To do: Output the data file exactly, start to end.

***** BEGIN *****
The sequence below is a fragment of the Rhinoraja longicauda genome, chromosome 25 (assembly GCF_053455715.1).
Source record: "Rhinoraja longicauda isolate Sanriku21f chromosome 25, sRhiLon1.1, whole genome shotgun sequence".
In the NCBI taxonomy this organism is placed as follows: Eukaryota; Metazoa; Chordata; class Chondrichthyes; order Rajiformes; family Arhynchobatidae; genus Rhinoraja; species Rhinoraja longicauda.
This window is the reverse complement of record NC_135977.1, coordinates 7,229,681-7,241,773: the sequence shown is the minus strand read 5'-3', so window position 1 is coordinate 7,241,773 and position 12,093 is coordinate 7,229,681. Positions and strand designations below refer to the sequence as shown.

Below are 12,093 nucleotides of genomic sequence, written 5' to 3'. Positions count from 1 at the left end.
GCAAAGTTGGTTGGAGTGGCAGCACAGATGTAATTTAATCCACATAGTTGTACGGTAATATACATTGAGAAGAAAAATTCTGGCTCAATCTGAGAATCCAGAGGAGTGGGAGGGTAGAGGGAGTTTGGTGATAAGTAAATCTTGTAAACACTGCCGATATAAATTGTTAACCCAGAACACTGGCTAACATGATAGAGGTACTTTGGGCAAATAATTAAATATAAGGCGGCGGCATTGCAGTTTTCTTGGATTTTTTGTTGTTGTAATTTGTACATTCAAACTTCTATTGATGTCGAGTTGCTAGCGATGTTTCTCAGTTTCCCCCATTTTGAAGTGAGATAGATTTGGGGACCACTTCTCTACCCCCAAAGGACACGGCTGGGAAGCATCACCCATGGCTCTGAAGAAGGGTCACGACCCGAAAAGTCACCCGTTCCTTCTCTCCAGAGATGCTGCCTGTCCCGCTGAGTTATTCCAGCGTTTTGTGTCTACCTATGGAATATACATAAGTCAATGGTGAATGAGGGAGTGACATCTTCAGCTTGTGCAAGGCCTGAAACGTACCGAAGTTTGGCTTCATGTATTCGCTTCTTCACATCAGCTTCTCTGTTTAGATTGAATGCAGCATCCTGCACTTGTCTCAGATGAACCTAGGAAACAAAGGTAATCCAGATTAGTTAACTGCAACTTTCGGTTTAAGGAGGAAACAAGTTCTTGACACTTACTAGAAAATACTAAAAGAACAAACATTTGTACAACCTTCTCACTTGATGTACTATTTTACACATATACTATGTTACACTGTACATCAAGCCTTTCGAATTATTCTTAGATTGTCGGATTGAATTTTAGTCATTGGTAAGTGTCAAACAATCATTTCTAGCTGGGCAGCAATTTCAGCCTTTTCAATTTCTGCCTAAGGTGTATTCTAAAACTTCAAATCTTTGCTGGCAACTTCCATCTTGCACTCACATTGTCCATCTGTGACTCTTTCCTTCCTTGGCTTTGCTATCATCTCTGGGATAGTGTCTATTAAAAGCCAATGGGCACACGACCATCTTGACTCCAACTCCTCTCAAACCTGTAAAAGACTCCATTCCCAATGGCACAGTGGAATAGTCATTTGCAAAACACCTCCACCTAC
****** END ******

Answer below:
The sequence below is a fragment of the Rhinoraja longicauda genome, chromosome 25 (assembly GCF_053455715.1).
Source record: "Rhinoraja longicauda isolate Sanriku21f chromosome 25, sRhiLon1.1, whole genome shotgun sequence".
In the NCBI taxonomy this organism is placed as follows: Eukaryota; Metazoa; Chordata; class Chondrichthyes; order Rajiformes; family Arhynchobatidae; genus Rhinoraja; species Rhinoraja longicauda.
This window is the reverse complement of record NC_135977.1, coordinates 7,229,681-7,241,773: the sequence shown is the minus strand read 5'-3', so window position 1 is coordinate 7,241,773 and position 12,093 is coordinate 7,229,681. Positions and strand designations below refer to the sequence as shown.

Below are 12,093 nucleotides of genomic sequence, written 5' to 3'. Positions count from 1 at the left end.
GCAAAGTTGGTTGGAGTGGCAGCACAGATGTAATTTAATCCACATAGTTGTACGGTAATATACATTGAGAAGAAAAATTCTGGCTCAATCTGAGAATCCAGAGGAGTGGGAGGGTAGAGGGAGTTTGGTGATAAGTAAATCTTGTAAACACTGCCGATATAAATTGTTAACCCAGAACACTGGCTAACATGATAGAGGTACTTTGGGCAAATAATTAAATATAAGGCGGCGGCATTGCAGTTTTCTTGGATTTTTTGTTGTTGTAATTTGTACATTCAAACTTCTATTGATGTCGAGTTGCTAGCGATGTTTCTCAGTTTCCCCCATTTTGAAGTGAGATAGATTTGGGGACCACTTCTCTACCCCCAAAGGACACGGCTGGGAAGCATCACCCATGGCTCTGAAGAAGGGTCACGACCCGAAAAGTCACCCGTTCCTTCTCTCCAGAGATGCTGCCTGTCCCGCTGAGTTATTCCAGCGTTTTGTGTCTACCTATGGAATATACATAAGTCAATGGTGAATGAGGGAGTGACATCTTCAGCTTGTGCAAGGCCTGAAACGTACCGAAGTTTGGCTTCATGTATTCGCTTCTTCACATCAGCTTCTCTGTTTAGATTGAATGCAGCATCCTGCACTTGTCTCAGATGAACCTAGGAAACAAAGGTAATCCAGATTAGTTAACTGCAACTTTCGGTTTAAGGAGGAAACAAGTTCTTGACACTTACTAGAAAATACTAAAAGAACAAACATTTGTACAACCTTCTCACTTGATGTACTATTTTACACATATACTATGTTACACTGTACATCAAGCCTTTCGAATTATTCTTAGATTGTCGGATTGAATTTTAGTCATTGGTAAGTGTCAAACAATCATTTCTAGCTGGGCAGCAATTTCAGCCTTTTCAATTTCTGCCTAAGGTGTATTCTAAAACTTCAAATCTTTGCTGGCAACTTCCATCTTGCACTCACATTGTCCATCTGTGACTCTTTCCTTCCTTGGCTTTGCTATCATCTCTGGGATAGTGTCTATTAAAAGCCAATGGGCACACGACCATCTTGACTCCAACTCCTCTCAAACCTGTAAAAGACTCCATTCCCAATGGCACAGTGGAATAGTCATTTGCAAAACACCTCCACCTAC